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Series Theme: Meditations on the Theme "God turns up"

Meditation No. 1

Meditation Title: To Adam and Eve


Gen 3:8,9 Then the man and his wife heard the sound of the LORD God as he was walking in the garden in the cool of the day, and they hid from the LORD God among the trees of the garden. But the LORD God called to the man, "Where are you?"


I realised recently that there are many times in the Bible when human beings were just getting on with their lives – and then God turned up! Of course the truth is that He's always here, everywhere; it's just that He makes His presence known when He ‘turns up'. Now this first instance isn't like most of the others, because the impression that is given is that God communicated with Adam and Eve on a regular basis and the reference in our verses above to Him “walking in the garden in the cool of the day” seems to have a regular habit feeling about it, i.e. it was something He did every day, to perhaps come and share with Adam and Eve at the end of the day to see how they had got on in the day.

Now this day was a unique day for it would suggest that whenever the Lord came into the Garden, Adam and Eve would be obvious and easily found, but this time when they heard the sound of Him coming (was He singing?) “they hid”. God ‘turning up' today was obviously something they did not look forward to. For the first time ever they didn't want to meet with the Lord.

Well of course we know the reason, for at the beginning of this chapter we have the account of the Fall, when Eve listened to Satan and disobeyed God for the first time, and then Adam listened to Eve and did the same thing. Suddenly there is a dimension to their lives which had never been there before – they were guilty.

Now perhaps many of us know this story so well that we have taken it for granted, but writing about God's love recently I have come to see something about Adam and Eve's response on this fateful evening that I have never realised before. Everything about their response to the Lord speaks of their guilt. They hid from the Lord and when they do meet Him and acknowledge what has happened, they move into a blame routine. Adam blames Eve and Eve blames the snake. Now all that is very obvious and which, I am sure I've written about at least a half a dozen times over the years but there is something else about this behaviour which is very challenging. It is that neither of them appreciated the fact of God's love for them.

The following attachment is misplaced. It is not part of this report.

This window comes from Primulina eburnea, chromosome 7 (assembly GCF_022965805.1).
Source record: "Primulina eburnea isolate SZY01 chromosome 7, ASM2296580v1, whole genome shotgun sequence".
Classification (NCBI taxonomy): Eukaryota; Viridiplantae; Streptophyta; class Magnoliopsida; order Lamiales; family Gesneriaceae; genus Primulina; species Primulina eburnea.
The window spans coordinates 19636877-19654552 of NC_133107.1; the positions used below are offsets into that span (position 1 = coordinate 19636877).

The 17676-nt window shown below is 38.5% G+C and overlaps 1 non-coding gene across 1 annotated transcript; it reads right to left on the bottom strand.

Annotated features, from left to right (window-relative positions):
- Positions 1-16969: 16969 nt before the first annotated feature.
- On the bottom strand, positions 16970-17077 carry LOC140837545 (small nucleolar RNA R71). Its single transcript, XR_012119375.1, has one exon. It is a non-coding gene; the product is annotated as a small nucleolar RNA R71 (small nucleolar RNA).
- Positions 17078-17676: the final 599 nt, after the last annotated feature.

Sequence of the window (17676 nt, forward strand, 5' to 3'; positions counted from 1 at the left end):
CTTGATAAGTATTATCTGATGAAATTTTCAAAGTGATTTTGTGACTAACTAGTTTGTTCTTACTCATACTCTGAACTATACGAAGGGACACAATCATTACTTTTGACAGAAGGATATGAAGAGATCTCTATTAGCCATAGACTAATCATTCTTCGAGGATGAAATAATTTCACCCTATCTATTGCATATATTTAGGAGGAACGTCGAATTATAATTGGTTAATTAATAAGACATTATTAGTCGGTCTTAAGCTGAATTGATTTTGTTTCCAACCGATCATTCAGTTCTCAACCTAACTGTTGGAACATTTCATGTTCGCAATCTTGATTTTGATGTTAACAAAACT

Now the apostle John teaches in his first letter, “God is love”. (1 Jn 4:8,16) When the Lord appeared to Moses in Exodus 34 we find Him revealing Himself as the compassionate and gracious God, slow to anger, abounding in love and faithfulness, maintaining love to thousands, and forgiving wickedness, rebellion and sin.” (Ex 34:6,7) and this description of Him is repeated in many forms throughout the Bible. Everything about God is love. He didn't just become that in Exodus; He has always been love, He always was that.

Now sin blinds us, the Bible tells us, and we either forget this or fail to see it, that everything about God is love. One of the expressions of this love (because love always wants the good for another) is forgiveness. The Lord is always looking to forgive sin and restore the sinner but to do that He needs the sinner to repent. Obviously while someone is still denying their guilt they cannot, living a lie, come close to the Lord to receive all His blessings. Ezekiel understood this as when, speaking from the Lord, he declared, “Do I take any pleasure in the death of the wicked? declares the Sovereign LORD. Rather, am I not pleased when they turn from their ways and live?” (Ezek 18:23) and then again, “For I take no pleasure in the death of anyone, declares the Sovereign LORD. Repent and live!” (Ezek 18:32)

Now what is so terrible about this incident in the Garden of Eden, and the reason for their subsequent expulsion from it, was that neither Adam nor Eve appreciated this. If they had done, they would have simply come to God in humble contrition and said, “Lord, we have been utterly stupid. We did what you told us not to do, we are so sorry, please forgive us” – and I am utterly convinced He would have done! Why because He is love and He wants to forgive and already before creating the world the Godhead has decided that the Son will come to take the guilt and punishment for all sins. We see that in a number of Scriptures. But Adam and Eve don't understand that and so they keep on making excuses and don't face their guilt. While in this state they cannot carry on in the presence of the Lord and so they are expelled from the Garden.